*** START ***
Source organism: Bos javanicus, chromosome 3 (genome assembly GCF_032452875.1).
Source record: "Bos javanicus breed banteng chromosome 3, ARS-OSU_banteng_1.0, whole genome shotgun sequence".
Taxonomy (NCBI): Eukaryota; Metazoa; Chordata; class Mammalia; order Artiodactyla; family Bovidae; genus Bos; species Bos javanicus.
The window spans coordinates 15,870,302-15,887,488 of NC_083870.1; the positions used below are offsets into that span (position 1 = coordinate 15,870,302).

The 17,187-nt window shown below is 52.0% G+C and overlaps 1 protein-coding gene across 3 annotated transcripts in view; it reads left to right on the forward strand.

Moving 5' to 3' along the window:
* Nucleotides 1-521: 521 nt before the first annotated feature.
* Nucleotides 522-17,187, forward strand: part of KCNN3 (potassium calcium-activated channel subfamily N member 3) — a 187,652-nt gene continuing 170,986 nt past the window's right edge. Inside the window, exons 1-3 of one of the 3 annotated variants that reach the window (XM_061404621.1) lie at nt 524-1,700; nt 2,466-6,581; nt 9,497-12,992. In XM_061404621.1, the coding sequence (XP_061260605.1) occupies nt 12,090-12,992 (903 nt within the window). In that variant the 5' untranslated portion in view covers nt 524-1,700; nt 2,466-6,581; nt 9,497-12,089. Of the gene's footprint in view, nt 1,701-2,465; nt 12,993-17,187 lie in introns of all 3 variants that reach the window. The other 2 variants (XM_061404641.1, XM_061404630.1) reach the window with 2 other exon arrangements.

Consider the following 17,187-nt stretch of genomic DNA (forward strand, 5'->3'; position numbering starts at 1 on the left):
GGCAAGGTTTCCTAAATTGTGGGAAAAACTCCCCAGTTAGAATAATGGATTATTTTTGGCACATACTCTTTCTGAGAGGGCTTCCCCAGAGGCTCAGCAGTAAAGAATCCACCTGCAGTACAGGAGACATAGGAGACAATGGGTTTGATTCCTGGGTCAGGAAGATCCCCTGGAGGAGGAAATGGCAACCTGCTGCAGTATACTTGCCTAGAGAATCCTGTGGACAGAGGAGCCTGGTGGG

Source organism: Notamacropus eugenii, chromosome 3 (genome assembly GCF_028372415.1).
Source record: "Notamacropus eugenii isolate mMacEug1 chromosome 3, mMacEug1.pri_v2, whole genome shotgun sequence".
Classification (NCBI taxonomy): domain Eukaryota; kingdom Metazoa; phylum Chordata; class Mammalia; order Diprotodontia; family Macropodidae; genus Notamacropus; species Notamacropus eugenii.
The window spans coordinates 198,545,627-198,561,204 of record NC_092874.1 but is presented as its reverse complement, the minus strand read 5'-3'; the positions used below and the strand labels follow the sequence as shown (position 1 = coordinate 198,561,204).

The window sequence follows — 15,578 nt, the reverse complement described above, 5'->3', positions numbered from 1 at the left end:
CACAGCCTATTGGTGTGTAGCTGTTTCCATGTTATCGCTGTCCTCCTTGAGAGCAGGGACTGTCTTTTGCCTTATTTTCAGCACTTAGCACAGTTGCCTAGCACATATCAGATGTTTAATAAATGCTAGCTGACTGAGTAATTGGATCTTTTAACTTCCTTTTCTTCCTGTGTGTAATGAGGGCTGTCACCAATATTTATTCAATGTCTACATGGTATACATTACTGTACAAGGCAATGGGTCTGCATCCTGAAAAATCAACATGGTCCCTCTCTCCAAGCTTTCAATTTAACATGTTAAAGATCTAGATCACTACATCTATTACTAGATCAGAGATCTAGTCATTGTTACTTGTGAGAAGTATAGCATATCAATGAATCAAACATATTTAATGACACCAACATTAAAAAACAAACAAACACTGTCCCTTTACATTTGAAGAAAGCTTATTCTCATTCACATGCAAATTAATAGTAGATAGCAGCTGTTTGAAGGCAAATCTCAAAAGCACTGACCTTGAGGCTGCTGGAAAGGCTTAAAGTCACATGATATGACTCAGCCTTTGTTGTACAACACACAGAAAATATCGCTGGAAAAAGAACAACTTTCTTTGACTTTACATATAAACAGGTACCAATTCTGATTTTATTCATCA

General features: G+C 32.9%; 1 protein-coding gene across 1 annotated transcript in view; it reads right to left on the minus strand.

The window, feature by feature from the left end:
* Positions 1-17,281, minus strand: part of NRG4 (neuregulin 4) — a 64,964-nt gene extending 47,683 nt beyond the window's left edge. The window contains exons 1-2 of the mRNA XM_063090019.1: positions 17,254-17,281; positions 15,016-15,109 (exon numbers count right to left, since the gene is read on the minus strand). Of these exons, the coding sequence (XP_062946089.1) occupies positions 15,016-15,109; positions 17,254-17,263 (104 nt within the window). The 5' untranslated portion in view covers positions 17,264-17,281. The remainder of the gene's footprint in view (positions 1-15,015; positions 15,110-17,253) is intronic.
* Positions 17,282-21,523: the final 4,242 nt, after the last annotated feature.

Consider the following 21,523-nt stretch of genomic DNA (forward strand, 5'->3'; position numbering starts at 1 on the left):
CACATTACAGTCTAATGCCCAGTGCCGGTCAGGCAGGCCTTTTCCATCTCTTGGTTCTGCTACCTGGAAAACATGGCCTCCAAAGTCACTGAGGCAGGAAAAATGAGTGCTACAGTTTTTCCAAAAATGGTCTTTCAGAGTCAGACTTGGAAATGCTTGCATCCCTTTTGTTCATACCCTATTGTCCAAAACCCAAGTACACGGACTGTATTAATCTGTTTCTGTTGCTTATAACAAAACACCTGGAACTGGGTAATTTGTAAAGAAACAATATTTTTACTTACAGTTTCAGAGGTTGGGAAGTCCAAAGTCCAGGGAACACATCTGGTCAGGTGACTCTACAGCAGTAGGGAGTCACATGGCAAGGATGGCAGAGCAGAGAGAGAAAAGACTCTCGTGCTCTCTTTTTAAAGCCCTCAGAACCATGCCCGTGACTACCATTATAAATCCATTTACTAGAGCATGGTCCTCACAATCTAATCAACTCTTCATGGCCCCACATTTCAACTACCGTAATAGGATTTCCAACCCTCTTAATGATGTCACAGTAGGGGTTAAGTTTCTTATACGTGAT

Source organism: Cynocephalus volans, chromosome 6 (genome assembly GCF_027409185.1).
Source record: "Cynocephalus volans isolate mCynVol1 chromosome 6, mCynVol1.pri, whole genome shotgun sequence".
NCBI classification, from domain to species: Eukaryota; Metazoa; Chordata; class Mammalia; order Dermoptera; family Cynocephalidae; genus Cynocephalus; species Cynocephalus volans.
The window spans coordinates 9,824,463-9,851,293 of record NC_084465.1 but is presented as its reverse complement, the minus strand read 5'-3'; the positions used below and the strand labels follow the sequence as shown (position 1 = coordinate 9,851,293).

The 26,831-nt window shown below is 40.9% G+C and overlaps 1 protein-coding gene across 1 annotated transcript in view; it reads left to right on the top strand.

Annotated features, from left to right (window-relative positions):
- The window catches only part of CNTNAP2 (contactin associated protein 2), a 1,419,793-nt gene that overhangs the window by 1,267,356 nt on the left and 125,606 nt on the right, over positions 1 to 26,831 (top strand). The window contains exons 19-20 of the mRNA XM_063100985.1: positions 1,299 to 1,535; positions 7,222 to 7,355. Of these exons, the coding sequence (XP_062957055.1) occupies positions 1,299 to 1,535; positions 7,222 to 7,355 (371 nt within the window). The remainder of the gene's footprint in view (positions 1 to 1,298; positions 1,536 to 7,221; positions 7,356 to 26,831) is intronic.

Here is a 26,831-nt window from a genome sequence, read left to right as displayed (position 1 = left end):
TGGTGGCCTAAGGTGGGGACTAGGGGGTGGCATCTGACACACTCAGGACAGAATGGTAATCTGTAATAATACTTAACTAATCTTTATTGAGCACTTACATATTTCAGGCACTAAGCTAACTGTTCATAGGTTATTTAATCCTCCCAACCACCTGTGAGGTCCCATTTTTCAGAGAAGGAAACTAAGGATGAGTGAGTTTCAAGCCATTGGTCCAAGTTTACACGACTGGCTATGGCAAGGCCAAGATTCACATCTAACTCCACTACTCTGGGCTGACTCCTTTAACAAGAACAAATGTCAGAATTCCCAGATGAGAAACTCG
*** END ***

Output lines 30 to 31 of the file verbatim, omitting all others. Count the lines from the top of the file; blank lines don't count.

Here is a 26,831-nt window from a genome sequence, read left to right as displayed (position 1 = left end):
TGGTGGCCTAAGGTGGGGACTAGGGGGTGGCATCTGACACACTCAGGACAGAATGGTAATCTGTAATAATACTTAACTAATCTTTATTGAGCACTTACATATTTCAGGCACTAAGCTAACTGTTCATAGGTTATTTAATCCTCCCAACCACCTGTGAGGTCCCATTTTTCAGAGAAGGAAACTAAGGATGAGTGAGTTTCAAGCCATTGGTCCAAGTTTACACGACTGGCTATGGCAAGGCCAAGATTCACATCTAACTCCACTACTCTGGGCTGACTCCTTTAACAAGAACAAATGTCAGAATTCCCAGATGAGAAACTCG